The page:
Dr. Goldsmith:  Well, I have been very fortunate in that I had many really good teachers. I would say some of them are Paul Hersey and obviously Ken Blanchard, who I worked with when we were all a lot younger. Some of my other good teachers were Frances Hesselbein, the former National Executive Director of the Girl Scouts, she’s been one of the greatest leaders that I have ever met, she’s been a wonderful teacher; Peter Drucker, I was on the board of the Peter Drucker Foundation for 10 years—a fantastic teacher; Richard Beckhard was a great teacher of mine; Bob Tannenbaum was at UCLA. I’ve had the privilege of working with a lot of people who, I guess I have the good fortune of saying, I worked with many people who taught me, who are wonderful, and of course, I’m a Buddhist. So I would have to say, one of my best teachers is Buddha.

Dr. Relly Nadler:  You’ve been a Buddhist for quite a while?

Dr. Goldsmith:  Thirty (30) years!

Dr. Relly Nadler:  Well it’s good to see who had been your influence, because I know that you have been a key influence for me and a lot of other people.

Dr. Goldsmith:  Well, thank you very much!

Dr. Relly Nadler:  You’re welcome!  We are talking about initiative and achievement orientation; I thought this would just tie in really well with your book. Have you seen opportunities when someone has used too much initiative, that a team in orientation just got out of the way? We are talking about it as strength, but did they use it too much?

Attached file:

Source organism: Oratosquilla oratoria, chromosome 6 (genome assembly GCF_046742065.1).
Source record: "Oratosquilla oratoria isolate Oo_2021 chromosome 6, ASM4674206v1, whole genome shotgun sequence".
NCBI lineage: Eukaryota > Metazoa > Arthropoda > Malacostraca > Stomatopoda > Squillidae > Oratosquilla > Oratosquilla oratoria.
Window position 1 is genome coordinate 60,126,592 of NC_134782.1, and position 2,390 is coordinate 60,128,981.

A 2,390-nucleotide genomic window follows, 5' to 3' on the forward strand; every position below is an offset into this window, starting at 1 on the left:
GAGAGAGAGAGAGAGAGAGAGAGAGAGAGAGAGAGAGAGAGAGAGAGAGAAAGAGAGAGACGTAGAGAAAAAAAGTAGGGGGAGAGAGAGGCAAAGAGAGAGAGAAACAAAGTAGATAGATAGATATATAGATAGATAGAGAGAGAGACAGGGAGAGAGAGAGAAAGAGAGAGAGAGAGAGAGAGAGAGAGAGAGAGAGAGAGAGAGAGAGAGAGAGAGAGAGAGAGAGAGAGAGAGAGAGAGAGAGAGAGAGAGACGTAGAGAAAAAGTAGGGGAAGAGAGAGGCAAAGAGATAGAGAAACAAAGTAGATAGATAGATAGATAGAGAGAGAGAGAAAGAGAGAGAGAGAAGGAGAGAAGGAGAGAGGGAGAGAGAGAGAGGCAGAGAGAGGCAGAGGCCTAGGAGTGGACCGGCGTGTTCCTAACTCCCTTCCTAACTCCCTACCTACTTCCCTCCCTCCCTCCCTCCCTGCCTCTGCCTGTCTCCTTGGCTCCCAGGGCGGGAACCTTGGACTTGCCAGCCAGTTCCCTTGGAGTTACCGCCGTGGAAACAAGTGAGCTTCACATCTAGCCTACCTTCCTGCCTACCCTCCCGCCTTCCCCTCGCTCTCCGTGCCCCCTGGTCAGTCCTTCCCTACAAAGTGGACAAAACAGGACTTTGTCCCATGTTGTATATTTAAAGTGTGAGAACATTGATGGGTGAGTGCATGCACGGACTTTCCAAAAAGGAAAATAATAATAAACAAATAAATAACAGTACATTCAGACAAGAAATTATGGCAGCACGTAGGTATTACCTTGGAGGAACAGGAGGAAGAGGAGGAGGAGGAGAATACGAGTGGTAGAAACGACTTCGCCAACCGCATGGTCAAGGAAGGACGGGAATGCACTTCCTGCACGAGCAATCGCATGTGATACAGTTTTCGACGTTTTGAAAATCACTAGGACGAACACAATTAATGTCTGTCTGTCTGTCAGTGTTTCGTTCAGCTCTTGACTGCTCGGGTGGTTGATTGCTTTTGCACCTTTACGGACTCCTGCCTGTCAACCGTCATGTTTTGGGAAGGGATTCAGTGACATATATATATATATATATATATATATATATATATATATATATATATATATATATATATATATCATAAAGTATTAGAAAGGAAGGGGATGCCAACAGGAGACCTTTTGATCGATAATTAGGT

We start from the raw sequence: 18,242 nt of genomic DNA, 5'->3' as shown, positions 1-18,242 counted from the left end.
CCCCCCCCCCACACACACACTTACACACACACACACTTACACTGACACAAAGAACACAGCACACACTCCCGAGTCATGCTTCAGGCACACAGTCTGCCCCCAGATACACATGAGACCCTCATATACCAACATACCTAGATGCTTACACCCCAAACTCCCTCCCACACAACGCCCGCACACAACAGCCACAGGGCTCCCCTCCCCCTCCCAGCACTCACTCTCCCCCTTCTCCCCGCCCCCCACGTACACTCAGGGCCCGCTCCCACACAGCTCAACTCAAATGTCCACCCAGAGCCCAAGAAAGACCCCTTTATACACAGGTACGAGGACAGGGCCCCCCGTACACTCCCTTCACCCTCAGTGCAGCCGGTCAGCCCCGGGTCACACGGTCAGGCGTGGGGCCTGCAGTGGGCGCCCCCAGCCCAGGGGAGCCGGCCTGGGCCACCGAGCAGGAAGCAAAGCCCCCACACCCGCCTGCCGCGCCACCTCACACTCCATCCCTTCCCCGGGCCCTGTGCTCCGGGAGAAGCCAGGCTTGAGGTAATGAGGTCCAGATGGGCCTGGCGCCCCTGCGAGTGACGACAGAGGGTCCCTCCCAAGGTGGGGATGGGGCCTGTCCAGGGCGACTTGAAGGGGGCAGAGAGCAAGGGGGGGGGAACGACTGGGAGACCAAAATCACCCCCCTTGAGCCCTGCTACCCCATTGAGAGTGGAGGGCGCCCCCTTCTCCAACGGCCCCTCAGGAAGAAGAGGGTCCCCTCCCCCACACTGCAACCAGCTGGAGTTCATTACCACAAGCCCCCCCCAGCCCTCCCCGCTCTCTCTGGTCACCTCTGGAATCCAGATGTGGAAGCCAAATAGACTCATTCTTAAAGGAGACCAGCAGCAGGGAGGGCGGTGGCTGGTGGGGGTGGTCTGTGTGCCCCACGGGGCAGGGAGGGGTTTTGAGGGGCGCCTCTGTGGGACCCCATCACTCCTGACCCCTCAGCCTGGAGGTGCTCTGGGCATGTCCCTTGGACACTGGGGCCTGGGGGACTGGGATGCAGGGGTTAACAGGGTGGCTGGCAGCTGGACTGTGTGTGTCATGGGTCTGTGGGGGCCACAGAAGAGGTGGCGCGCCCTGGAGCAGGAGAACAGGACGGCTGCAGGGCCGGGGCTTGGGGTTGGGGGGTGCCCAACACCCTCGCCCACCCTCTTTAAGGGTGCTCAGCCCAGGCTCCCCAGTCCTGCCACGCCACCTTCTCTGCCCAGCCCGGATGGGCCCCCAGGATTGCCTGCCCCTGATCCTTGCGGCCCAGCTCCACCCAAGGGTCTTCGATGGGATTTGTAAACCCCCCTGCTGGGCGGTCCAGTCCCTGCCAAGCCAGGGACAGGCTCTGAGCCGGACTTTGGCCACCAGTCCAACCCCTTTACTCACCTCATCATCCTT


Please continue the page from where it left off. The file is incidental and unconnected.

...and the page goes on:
Dr. Goldsmith:  There is something I talked about in the book called “Goal obsession.” “Goal obsession” occurs when we get so driven to achieve a goal that we forget about our mission. I’ll give you three examples of “goal obsession.”

One example is: I’m working down on Wall Street, and a guy just complaining because he works all the time. I say, “How much do you work?” He says, “80 or 90 hours a week.” So I asked him why he worked so much. He said, “Why do you think I work so much, I want to make money.”  “Why do you need so much money?”  He says, “I’ve been married three times, do you have any idea how much alimony I have to pay?” “Why have you been married three times?” He said, “None of my wives understood how hard I have to work.” So it’s sort of a cycle.

Another example of “goal obsession,” a fantastic example was moving the bridge on the River Kwai. It’s a fantastic movie where you have a leader who becomes so obsessed with the goal of building a bridge, he forgets his mission of winning the war.

The third example is from great research called the Good Samaritan Research. Where you took ministers at Princeton Theology Seminary, you tell them they have to rush across campus to give a sermon on the topic of the Good Samaritan. They told half the ministers they were 10 minutes late. Ninety percent of the ministers in Princeton Theology Seminary, when told they were 10 minutes late, and racing across campus, confronted an actor who was playing the role of a person who was sick and was calling, “help me…help me, I may be dying, help me… help me!” Ninety percent of the ministers in Princeton Theology Seminary ignored the pleas of a dying person in their haste to deliver a sermon on the topic of the Good Samaritan. The reality is so would we!

Listen to the entire recording above!